- Trent Castner
Although many of the tools used are the same, groundwater sampling is an entirely different animal than soil sampling. It can easily go wrong if you and your drilling contractor don’t have a firm grasp on best practices. In this blog post, I’ll outline a few key things you need to know about the aquifer you’re sampling, type of formation, and the chemical(s) you expect to find.
If you’d like to learn more about groundwater sampling, check out the webinar Sampling 201: When, Why and How to Use Telescoping When Sampling Aquifers. It covers how telescoping helps prevent contamination in multi-zone aquifer sampling, when it should be used, which drilling methods to consider, and other considerations you’ll want to factor in when planning your project.
The first thing you need to know when planning your sampling project is the type of aquifer you’re dealing with. You should be able to answer a few important questions:
Your answers to these questions can dramatically impact your sampling approach, and not knowing the answers could result in poor sample collection and compromise the groundwater samples. Drill logs from previous drilling should contain aquifer information, and can help you identify the depth to water, confining layers and the presence of artesian pressure.
It is important to understand the geology of your project. This is key in determining the drilling method that best suits the material to get to sampling depth.
You can gain answers to these questions by either collecting soil samples or researching logs from previously performed drilling. Once the lithology is determined, the correct drilling method can be implemented to obtain a representative water sample.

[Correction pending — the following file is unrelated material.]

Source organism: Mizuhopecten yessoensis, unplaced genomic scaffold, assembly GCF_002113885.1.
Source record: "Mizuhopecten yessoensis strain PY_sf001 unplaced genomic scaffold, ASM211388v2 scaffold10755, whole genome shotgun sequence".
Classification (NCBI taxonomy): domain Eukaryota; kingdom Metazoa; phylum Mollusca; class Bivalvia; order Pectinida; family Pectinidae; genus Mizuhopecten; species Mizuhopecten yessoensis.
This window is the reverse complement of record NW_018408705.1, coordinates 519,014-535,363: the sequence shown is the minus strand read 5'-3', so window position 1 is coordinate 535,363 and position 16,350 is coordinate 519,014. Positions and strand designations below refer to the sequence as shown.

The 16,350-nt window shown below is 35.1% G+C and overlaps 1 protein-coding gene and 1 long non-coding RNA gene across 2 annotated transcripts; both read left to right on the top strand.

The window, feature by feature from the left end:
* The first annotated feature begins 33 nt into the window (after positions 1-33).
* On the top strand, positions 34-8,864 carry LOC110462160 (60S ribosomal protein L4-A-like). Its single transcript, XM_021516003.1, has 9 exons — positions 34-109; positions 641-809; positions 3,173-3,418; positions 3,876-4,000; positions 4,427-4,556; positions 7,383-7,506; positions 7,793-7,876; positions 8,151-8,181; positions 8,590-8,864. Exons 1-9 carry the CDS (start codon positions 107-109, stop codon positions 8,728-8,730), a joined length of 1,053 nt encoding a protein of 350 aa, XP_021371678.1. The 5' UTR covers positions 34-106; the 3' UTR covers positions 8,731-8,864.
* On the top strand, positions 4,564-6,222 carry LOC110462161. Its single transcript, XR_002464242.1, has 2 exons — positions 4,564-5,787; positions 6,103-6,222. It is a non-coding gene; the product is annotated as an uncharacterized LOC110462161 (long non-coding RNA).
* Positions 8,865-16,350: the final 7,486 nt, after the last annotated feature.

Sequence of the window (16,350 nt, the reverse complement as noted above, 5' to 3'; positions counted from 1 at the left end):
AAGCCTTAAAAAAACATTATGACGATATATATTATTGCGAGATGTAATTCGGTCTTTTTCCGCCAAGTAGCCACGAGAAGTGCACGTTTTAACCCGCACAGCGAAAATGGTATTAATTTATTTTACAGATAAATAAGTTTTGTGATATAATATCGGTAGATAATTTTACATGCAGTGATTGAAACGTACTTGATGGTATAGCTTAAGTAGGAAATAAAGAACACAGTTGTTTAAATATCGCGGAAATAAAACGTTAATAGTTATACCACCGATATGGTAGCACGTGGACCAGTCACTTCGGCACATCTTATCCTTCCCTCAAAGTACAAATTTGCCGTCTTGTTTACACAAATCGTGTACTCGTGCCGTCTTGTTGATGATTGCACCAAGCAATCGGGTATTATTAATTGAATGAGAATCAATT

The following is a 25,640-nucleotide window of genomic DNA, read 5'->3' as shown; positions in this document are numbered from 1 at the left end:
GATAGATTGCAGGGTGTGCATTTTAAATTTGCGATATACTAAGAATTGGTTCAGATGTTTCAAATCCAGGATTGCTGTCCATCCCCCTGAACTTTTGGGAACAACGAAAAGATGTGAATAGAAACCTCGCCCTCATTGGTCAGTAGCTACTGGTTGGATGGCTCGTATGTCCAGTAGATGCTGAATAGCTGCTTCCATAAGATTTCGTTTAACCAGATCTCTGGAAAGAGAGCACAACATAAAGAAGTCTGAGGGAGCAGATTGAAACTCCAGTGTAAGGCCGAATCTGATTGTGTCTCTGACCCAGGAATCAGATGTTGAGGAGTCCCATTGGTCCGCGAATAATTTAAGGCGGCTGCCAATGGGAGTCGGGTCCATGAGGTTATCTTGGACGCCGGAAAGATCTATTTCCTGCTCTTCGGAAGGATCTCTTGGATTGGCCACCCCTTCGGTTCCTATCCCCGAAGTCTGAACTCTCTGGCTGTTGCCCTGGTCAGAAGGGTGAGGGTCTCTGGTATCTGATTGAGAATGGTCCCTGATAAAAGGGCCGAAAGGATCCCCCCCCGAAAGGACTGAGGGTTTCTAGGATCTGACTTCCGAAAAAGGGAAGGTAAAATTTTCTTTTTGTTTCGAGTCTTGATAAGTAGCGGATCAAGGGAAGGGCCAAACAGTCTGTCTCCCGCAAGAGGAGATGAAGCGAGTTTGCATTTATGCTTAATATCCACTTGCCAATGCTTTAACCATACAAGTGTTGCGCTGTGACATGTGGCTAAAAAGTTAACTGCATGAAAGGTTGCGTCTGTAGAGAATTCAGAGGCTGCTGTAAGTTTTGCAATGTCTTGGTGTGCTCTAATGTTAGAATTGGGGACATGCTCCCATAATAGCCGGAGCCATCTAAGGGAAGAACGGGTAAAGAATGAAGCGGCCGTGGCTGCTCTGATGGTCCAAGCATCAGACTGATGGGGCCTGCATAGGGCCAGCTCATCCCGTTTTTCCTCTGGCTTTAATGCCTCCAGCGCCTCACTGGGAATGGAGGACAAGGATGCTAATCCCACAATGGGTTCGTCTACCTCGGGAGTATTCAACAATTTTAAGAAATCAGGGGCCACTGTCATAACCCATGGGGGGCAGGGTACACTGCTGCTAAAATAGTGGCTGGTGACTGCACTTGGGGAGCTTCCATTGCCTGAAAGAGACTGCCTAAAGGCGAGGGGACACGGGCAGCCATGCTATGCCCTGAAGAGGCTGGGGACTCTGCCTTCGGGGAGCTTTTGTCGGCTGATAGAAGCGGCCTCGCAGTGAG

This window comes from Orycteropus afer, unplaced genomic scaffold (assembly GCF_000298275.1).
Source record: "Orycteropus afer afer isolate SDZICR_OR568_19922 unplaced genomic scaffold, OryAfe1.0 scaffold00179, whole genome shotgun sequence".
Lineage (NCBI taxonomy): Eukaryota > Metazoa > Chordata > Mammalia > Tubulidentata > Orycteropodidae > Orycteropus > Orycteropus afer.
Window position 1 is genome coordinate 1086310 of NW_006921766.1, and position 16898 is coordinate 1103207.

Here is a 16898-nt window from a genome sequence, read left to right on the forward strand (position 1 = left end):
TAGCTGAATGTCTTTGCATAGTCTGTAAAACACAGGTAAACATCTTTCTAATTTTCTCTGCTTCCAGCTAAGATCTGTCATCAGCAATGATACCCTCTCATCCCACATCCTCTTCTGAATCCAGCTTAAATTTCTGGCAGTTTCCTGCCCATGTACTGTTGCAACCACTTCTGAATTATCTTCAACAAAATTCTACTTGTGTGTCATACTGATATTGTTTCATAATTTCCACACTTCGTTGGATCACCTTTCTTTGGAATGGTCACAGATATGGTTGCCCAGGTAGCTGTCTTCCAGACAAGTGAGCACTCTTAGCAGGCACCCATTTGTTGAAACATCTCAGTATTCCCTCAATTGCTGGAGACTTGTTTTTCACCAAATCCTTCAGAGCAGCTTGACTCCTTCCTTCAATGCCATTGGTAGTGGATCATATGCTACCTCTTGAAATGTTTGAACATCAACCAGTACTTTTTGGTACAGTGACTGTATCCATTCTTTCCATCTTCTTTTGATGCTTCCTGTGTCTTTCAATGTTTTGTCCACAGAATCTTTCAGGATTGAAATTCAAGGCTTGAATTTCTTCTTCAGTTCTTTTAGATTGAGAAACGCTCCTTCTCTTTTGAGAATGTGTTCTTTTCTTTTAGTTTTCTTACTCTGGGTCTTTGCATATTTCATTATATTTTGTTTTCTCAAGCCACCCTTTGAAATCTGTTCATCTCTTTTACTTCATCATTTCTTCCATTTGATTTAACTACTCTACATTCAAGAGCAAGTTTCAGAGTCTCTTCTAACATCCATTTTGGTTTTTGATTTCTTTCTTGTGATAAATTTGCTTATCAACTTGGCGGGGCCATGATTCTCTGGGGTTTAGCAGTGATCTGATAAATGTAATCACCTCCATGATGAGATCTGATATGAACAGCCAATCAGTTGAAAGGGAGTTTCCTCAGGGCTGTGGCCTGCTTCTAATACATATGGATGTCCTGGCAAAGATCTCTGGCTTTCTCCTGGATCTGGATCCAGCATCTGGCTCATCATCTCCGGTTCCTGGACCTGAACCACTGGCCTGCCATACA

The type of chemical you expect to find in your samples is an important component in your project planning, too. You’ll want to be able to answer several questions about how it reacts in water due to its specific gravity:
It's important to know ahead of time how the contaminant behaves. You can figure it out with a little detective work by researching the type of business that operated at the site or sites adjacent to the property (i.e., dry cleaner, fuel depot, etc.), and therefore what contaminants are likely to be in the subsurface. Understanding how contamination interacts with groundwater is crucial in determining how to target the zone in order to collect a representative sample.
Aquifer sampling involves variables and considerations that you don’t see with soil sampling. Learning the right questions to ask and the best practices to implement on these projects is critical…and it doesn’t hurt to work with drilling contractors experienced with aquifers.
If you’d like to learn more about aquifer sampling, join me and Keith Vidos tomorrow for Sampling 201: When, Why and How to Use Telescoping When Sampling Aquifers. If you can’t make it but wish you could, register anyway and a link to the recording will be emailed to you in about a week.